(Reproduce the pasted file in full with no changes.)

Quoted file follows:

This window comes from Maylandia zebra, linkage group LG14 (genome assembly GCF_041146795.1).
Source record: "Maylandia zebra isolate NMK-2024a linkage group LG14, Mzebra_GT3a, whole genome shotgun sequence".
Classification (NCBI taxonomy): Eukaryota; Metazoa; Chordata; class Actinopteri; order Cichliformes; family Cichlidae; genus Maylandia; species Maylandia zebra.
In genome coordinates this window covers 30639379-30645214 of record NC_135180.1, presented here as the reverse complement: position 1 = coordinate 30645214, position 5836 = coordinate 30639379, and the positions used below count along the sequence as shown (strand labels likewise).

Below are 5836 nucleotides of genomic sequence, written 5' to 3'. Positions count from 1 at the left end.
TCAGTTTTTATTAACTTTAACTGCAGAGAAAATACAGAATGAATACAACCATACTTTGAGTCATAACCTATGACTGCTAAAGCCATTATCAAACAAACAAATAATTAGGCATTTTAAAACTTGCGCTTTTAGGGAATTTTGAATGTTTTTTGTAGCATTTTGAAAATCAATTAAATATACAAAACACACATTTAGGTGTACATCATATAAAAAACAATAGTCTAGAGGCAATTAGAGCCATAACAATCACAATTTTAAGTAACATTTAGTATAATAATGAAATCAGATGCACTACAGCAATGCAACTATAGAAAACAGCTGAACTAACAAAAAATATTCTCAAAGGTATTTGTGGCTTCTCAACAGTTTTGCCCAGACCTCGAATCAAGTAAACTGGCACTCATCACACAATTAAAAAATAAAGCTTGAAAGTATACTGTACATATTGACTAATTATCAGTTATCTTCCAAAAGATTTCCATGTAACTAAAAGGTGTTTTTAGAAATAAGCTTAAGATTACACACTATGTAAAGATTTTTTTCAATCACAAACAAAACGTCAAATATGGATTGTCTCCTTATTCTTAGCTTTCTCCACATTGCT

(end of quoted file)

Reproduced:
This window comes from Maylandia zebra, linkage group LG14 (genome assembly GCF_041146795.1).
Source record: "Maylandia zebra isolate NMK-2024a linkage group LG14, Mzebra_GT3a, whole genome shotgun sequence".
Classification (NCBI taxonomy): Eukaryota; Metazoa; Chordata; class Actinopteri; order Cichliformes; family Cichlidae; genus Maylandia; species Maylandia zebra.
In genome coordinates this window covers 30639379-30645214 of record NC_135180.1, presented here as the reverse complement: position 1 = coordinate 30645214, position 5836 = coordinate 30639379, and the positions used below count along the sequence as shown (strand labels likewise).

Below are 5836 nucleotides of genomic sequence, written 5' to 3'. Positions count from 1 at the left end.
TCAGTTTTTATTAACTTTAACTGCAGAGAAAATACAGAATGAATACAACCATACTTTGAGTCATAACCTATGACTGCTAAAGCCATTATCAAACAAACAAATAATTAGGCATTTTAAAACTTGCGCTTTTAGGGAATTTTGAATGTTTTTTGTAGCATTTTGAAAATCAATTAAATATACAAAACACACATTTAGGTGTACATCATATAAAAAACAATAGTCTAGAGGCAATTAGAGCCATAACAATCACAATTTTAAGTAACATTTAGTATAATAATGAAATCAGATGCACTACAGCAATGCAACTATAGAAAACAGCTGAACTAACAAAAAATATTCTCAAAGGTATTTGTGGCTTCTCAACAGTTTTGCCCAGACCTCGAATCAAGTAAACTGGCACTCATCACACAATTAAAAAATAAAGCTTGAAAGTATACTGTACATATTGACTAATTATCAGTTATCTTCCAAAAGATTTCCATGTAACTAAAAGGTGTTTTTAGAAATAAGCTTAAGATTACACACTATGTAAAGATTTTTTTCAATCACAAACAAAACGTCAAATATGGATTGTCTCCTTATTCTTAGCTTTCTCCACATTGCT